The Coromandel scallop fishery has been fully closed to commercial and recreational fishing to allow it to recover.
Most of the Coromandel scallop fishery and all of the Northland scallop fishery were closed in 2021 due to sustainability concerns, says Fisheries New Zealand’s director of fisheries management, Emma Taylor.
"In December 2022, new information led to a temporary emergency closure of the 2 remaining open areas, one around Little Barrier Island and the other in Colville channel. This new 2023 sustainability closure will see those areas remain closed.
"The use of emergency measures to close a fishery is rare, and they are not used lightly."
Minister for Oceans and Fisheries, Stuart Nash, made the decision based on new survey information which showed the 2 open areas in the fishery could no longer sustain harvesting.
"The initial closures followed extensive surveys in 2021, which revealed sustainability concerns. Results from surveys in the areas around Little Barrier Island and the Colville Channel in 2022 revealed further serious declines in scallop numbers.
"In light of this evidence, feedback received during public consultation supported a full and ongoing closure of the fishery as well as reductions to the total allowable catch to give the fishery the best chance of recovery."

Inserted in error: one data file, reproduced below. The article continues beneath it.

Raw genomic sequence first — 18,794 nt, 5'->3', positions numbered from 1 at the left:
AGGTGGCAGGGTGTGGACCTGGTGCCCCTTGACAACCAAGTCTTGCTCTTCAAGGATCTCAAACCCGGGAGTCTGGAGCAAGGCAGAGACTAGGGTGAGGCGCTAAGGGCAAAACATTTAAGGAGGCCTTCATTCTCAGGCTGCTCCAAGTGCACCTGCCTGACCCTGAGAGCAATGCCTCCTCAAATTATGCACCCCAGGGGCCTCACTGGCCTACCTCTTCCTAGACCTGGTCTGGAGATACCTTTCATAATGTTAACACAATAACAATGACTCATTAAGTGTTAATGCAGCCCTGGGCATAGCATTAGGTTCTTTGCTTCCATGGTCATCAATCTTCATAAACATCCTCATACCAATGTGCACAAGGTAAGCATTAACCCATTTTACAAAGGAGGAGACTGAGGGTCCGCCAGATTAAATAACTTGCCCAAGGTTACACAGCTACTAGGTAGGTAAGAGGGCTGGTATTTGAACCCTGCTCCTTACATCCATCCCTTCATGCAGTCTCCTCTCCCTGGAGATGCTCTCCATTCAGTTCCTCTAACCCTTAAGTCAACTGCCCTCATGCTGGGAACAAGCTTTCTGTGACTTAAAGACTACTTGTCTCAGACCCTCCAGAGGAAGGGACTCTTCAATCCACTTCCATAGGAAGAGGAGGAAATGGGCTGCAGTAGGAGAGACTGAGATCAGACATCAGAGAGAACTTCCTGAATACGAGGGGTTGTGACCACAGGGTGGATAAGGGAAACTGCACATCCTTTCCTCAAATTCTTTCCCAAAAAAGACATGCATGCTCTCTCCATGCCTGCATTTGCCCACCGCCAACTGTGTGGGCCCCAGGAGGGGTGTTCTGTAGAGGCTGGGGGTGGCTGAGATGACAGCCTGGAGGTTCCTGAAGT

The Minister has decided to set the commercial and recreational allowances at zero, reflecting that no fishing will take place while the closure is in effect. The closure will not affect the relatively small amount of customary allowance. We note iwi in the region strongly support the recovery of the fishery and issuing of customary fishing permits has been limited if not completely ceased.
"I’d like to thank iwi for their continued input and support in managing the recovery of this important shared fishery," says Emma Taylor.
- All of the Coromandel scallop fishery (SCA CS) remains closed to commercial and recreational scallop fishing.
- The Total Allowable Catch (TAC) has been reduced from 19 to 11 tonnes.
- Commercial and recreational allowances have been set at zero, and the allowance for customary Māori fishing has been retained at 10 tonnes. In addition, there is a one tonne nominal allocation for other sources of mortality.
Decisions for the Northland rock lobster fishery (CRA 1), also included in the April sustainability review, will be announced in the coming weeks.